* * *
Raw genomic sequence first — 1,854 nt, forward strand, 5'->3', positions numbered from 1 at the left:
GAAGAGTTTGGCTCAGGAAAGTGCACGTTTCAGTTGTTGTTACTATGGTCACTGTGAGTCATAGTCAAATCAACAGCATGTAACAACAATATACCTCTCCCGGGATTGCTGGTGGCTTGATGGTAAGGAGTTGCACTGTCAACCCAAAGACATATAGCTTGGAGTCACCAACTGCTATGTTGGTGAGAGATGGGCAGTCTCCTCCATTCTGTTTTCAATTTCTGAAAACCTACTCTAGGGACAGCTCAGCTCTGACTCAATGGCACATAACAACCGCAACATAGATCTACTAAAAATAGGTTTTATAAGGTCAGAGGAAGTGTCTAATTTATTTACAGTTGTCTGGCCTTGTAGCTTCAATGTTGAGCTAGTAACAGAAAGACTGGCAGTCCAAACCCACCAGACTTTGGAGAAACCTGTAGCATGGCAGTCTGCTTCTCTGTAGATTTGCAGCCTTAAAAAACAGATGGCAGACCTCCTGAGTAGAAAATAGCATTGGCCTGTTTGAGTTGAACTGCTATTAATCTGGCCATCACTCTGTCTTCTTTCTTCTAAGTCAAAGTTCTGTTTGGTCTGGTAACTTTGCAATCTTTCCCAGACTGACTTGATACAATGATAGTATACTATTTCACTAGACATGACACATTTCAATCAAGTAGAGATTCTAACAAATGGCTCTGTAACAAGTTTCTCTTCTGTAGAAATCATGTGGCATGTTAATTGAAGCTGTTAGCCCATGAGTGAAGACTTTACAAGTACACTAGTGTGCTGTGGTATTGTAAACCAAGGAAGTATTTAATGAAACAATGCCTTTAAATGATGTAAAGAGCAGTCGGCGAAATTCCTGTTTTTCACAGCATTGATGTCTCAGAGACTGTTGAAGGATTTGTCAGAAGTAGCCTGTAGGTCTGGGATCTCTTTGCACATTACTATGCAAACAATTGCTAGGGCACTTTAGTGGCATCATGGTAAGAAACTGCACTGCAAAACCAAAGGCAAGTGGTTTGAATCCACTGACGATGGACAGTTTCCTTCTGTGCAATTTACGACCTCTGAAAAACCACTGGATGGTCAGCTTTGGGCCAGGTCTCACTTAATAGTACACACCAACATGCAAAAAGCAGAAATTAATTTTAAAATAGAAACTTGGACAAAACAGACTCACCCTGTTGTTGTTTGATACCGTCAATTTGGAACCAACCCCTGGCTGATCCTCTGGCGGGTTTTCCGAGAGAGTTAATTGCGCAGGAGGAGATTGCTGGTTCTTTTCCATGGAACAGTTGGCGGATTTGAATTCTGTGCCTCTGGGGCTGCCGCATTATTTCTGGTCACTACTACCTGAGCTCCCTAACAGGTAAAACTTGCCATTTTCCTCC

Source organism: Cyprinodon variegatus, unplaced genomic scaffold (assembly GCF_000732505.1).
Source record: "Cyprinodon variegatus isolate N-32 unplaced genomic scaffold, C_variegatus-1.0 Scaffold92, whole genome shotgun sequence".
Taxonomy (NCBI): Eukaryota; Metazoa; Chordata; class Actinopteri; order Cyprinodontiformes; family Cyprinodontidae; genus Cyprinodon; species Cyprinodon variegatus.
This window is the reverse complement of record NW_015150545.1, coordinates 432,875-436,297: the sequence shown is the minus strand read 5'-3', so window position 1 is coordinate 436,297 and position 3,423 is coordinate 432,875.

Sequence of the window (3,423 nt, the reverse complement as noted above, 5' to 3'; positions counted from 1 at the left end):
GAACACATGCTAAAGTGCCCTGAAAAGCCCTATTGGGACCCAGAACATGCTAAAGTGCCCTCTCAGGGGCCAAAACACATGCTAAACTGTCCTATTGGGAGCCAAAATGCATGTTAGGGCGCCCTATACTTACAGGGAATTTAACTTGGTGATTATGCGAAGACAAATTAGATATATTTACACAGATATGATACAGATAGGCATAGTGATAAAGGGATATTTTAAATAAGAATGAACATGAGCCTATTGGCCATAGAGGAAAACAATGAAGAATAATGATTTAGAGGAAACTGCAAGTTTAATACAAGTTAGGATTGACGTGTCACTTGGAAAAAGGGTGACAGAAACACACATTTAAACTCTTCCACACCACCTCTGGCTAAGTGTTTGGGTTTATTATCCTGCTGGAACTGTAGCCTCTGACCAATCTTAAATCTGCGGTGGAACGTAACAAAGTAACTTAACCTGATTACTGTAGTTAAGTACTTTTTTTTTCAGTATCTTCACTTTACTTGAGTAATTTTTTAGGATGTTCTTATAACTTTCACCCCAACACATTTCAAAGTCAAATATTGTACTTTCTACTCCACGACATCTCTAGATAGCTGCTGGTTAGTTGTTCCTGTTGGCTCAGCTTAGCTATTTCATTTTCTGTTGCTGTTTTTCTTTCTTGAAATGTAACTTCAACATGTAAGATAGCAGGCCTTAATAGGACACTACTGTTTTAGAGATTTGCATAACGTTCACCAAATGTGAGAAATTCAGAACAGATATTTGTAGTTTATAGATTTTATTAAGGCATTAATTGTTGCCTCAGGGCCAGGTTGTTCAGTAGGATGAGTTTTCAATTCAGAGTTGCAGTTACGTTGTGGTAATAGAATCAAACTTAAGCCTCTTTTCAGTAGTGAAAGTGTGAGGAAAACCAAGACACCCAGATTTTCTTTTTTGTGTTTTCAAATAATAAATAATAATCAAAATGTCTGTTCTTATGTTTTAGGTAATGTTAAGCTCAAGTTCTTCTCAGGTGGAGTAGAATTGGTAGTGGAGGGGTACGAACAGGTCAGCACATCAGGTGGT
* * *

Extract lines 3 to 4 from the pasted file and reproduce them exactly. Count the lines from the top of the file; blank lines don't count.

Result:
Source organism: Cyprinodon variegatus, unplaced genomic scaffold (assembly GCF_000732505.1).
Source record: "Cyprinodon variegatus isolate N-32 unplaced genomic scaffold, C_variegatus-1.0 Scaffold92, whole genome shotgun sequence".